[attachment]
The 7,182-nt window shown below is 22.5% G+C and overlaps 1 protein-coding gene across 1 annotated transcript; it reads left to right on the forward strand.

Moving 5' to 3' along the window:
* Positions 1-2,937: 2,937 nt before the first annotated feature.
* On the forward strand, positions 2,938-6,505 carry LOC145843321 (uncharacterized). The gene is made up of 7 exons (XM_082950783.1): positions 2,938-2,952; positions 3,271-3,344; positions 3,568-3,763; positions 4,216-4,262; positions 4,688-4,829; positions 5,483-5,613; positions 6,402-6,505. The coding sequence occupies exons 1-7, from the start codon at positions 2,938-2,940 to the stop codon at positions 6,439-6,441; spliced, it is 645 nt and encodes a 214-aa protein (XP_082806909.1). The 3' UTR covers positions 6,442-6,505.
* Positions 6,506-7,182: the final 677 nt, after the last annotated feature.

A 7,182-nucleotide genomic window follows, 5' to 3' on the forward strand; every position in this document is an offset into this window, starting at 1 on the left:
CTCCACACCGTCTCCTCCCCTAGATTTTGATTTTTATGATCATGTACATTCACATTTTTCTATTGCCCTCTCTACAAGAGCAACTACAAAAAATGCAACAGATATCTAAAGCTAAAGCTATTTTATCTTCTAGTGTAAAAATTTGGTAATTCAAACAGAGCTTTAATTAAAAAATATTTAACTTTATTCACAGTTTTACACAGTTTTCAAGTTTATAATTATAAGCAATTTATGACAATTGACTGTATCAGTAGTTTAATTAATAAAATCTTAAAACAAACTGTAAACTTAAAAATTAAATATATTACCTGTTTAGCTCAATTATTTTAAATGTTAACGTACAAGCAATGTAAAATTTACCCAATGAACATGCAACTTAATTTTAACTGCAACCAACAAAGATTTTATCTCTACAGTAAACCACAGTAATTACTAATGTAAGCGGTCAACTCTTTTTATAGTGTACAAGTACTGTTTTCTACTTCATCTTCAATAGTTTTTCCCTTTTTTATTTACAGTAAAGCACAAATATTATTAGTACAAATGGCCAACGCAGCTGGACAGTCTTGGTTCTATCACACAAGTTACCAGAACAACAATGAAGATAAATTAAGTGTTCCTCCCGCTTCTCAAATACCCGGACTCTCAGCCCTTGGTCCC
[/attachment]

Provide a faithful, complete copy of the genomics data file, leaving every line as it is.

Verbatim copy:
The 7,182-nt window shown below is 22.5% G+C and overlaps 1 protein-coding gene across 1 annotated transcript; it reads left to right on the forward strand.

Moving 5' to 3' along the window:
* Positions 1-2,937: 2,937 nt before the first annotated feature.
* On the forward strand, positions 2,938-6,505 carry LOC145843321 (uncharacterized). The gene is made up of 7 exons (XM_082950783.1): positions 2,938-2,952; positions 3,271-3,344; positions 3,568-3,763; positions 4,216-4,262; positions 4,688-4,829; positions 5,483-5,613; positions 6,402-6,505. The coding sequence occupies exons 1-7, from the start codon at positions 2,938-2,940 to the stop codon at positions 6,439-6,441; spliced, it is 645 nt and encodes a 214-aa protein (XP_082806909.1). The 3' UTR covers positions 6,442-6,505.
* Positions 6,506-7,182: the final 677 nt, after the last annotated feature.

A 7,182-nucleotide genomic window follows, 5' to 3' on the forward strand; every position in this document is an offset into this window, starting at 1 on the left:
CTCCACACCGTCTCCTCCCCTAGATTTTGATTTTTATGATCATGTACATTCACATTTTTCTATTGCCCTCTCTACAAGAGCAACTACAAAAAATGCAACAGATATCTAAAGCTAAAGCTATTTTATCTTCTAGTGTAAAAATTTGGTAATTCAAACAGAGCTTTAATTAAAAAATATTTAACTTTATTCACAGTTTTACACAGTTTTCAAGTTTATAATTATAAGCAATTTATGACAATTGACTGTATCAGTAGTTTAATTAATAAAATCTTAAAACAAACTGTAAACTTAAAAATTAAATATATTACCTGTTTAGCTCAATTATTTTAAATGTTAACGTACAAGCAATGTAAAATTTACCCAATGAACATGCAACTTAATTTTAACTGCAACCAACAAAGATTTTATCTCTACAGTAAACCACAGTAATTACTAATGTAAGCGGTCAACTCTTTTTATAGTGTACAAGTACTGTTTTCTACTTCATCTTCAATAGTTTTTCCCTTTTTTATTTACAGTAAAGCACAAATATTATTAGTACAAATGGCCAACGCAGCTGGACAGTCTTGGTTCTATCACACAAGTTACCAGAACAACAATGAAGATAAATTAAGTGTTCCTCCCGCTTCTCAAATACCCGGACTCTCAGCCCTTGGTCCC